Important: Pursuant to the Canada Revenue Agency (CRA) regulations, there is an annual EAP threshold limit of $23,460. If the total EAP is more than this amount, you or your beneficiary will be required to provide Knowledge First with proof of the beneficiary's educational expenses that meet or exceed the annual threshold limit in order to receive any remaining balance.
Please note that attrition1 and discretionary payments2 are not available under the self-determined option.
1. Attrition is the term that applies to the share of pooled income remaining in the Heritage Plans after any beneficiaries in the same group as your beneficiary do not qualify for payments. For those beneficiaries, the contributions less fees (or principal) are returned to the subscriber, but the income that was earned on the contributions less fees stays in the total asset pool to be shared by beneficiaries remaining in the pool. For further explanation on how attrition applies to your plan, please see your Heritage Plans prospectus.
2. Discretionary payment is not guaranteed. You must not count on receiving a discretionary payment. The Heritage Educational Foundation decides if it will make a payment in any year and how much the payment will be. If the Foundation makes a payment, you may get less than what has been paid in the past. You may also get less than what the Foundation pays to the beneficiaries in other groups.
Important information for clients not pursuing post-secondary education:
- You can substitute the beneficiary of your plan as long as no EAPs have been paid or forfeited and provided certain conditions are met.
- Under the self-determined option, you can request the return of your contributions less fees and you can request your accumulated income payment (AIP) to be paid to you or to the joint subscriber (if applicable) subject to the following 2 different taxes:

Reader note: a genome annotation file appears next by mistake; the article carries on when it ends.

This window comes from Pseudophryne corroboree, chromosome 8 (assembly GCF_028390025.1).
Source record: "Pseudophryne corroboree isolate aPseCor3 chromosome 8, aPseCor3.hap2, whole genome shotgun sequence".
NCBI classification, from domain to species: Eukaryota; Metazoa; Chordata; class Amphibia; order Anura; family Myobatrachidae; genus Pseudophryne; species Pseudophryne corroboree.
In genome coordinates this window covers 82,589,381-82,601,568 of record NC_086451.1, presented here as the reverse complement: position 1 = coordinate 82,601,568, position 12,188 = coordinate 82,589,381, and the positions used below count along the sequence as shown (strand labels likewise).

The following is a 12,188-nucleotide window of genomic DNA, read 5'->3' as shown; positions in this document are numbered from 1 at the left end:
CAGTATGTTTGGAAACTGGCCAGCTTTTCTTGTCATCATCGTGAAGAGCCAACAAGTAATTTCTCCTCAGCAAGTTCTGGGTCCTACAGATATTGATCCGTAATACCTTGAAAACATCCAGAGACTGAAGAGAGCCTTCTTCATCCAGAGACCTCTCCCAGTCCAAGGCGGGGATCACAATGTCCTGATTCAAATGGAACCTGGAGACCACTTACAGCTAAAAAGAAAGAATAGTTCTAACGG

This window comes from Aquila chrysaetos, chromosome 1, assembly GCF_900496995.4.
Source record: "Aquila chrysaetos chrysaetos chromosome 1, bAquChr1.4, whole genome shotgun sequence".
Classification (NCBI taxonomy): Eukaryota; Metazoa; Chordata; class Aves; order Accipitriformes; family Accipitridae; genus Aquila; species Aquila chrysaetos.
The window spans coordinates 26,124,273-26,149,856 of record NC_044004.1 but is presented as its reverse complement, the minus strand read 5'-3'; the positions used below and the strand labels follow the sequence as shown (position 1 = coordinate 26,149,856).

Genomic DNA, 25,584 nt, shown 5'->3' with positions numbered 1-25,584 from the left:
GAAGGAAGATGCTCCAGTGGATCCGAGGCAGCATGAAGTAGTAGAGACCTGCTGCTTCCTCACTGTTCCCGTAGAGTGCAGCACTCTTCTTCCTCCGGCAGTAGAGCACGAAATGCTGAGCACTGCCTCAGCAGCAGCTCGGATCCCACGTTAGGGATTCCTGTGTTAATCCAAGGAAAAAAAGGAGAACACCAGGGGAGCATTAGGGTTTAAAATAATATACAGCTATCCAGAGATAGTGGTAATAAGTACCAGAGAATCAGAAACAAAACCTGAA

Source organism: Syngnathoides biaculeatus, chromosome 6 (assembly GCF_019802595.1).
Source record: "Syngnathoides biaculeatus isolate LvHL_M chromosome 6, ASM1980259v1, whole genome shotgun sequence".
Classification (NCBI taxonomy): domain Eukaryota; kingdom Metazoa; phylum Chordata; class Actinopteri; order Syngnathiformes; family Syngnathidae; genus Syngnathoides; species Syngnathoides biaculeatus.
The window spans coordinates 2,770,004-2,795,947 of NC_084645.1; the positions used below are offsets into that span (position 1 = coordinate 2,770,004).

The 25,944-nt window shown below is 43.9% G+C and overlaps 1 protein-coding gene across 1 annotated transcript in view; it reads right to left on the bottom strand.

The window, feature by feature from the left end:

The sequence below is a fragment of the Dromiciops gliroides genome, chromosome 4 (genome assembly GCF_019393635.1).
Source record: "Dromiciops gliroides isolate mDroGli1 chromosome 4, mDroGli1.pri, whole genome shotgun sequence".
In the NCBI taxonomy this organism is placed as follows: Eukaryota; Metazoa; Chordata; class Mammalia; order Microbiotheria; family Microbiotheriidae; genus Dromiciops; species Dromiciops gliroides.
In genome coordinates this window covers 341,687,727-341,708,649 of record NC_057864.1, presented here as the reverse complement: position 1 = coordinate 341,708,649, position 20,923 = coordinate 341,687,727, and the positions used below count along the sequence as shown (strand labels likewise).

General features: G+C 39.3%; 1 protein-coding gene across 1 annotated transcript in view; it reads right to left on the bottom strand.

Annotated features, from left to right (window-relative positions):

- your regular income tax, and
- an additional federal tax of 20% (or 12% federal and 8% provincial tax for residents of Quebec).
To avoid incurring any taxes, you can transfer up to $50,000 of income to your or your spouse's* Registered Retirement Savings Plan (RRSP), providing there is RRSP contribution room to do so and you satisfy all Accumulated Income Payment (AIP) requirements.
- The payment is made to the subscriber of the RESP who is a resident in Canada;
- The payment is made to only one subscriber of the RESP (in the case of a plan with joint-subscribers); and
- Any one of the following three conditions apply:
- The plan has been opened for ten years and each individual who is or was a beneficiary is over 21 years of age and not eligible for an EAP; or
- The plan is being closed by the end of the 35th year (40th year in the case of a specified plan) after the year the plan was opened; or
- All beneficiaries named under the RESP are deceased.
Your plan's maturity date is on July 31st of the year your beneficiary turns 18 years of age and is expected to start their first year of post-secondary studies.
Yes. Depending on your document delivery preference of important updates, an information notice will be sent to you within 180 days prior to your maturity date, but not later than July 1st. This notice will invite you to login to your Subscriber Online account to guide and instruct you on the steps of the maturity process and the forms to be completed by you and your beneficiary.
There are 2 options to choose from before your maturity date: the scholarship option and the self-determined option. When selecting the scholarship option, you can choose to receive your EAPs over the course of either one, two, or three years.
In Canada, a recognized post-secondary institution generally includes all universities and community colleges recognized by the Association of Universities and Colleges of Canada, the Association of Canadian Community Colleges or the American Association of Bible Colleges, CEGEP, Registered Private Vocation Schools (registered and approved by the Ministry of Colleges and Universities for each province), and other institutions recognized as having degree or diploma-granting status by provincial statute.
Outside of Canada, a recognized institution generally includes universities and colleges and other institutions having degree or diploma-granting status as recognized by associations in such countries which are equivalent to those referred to above.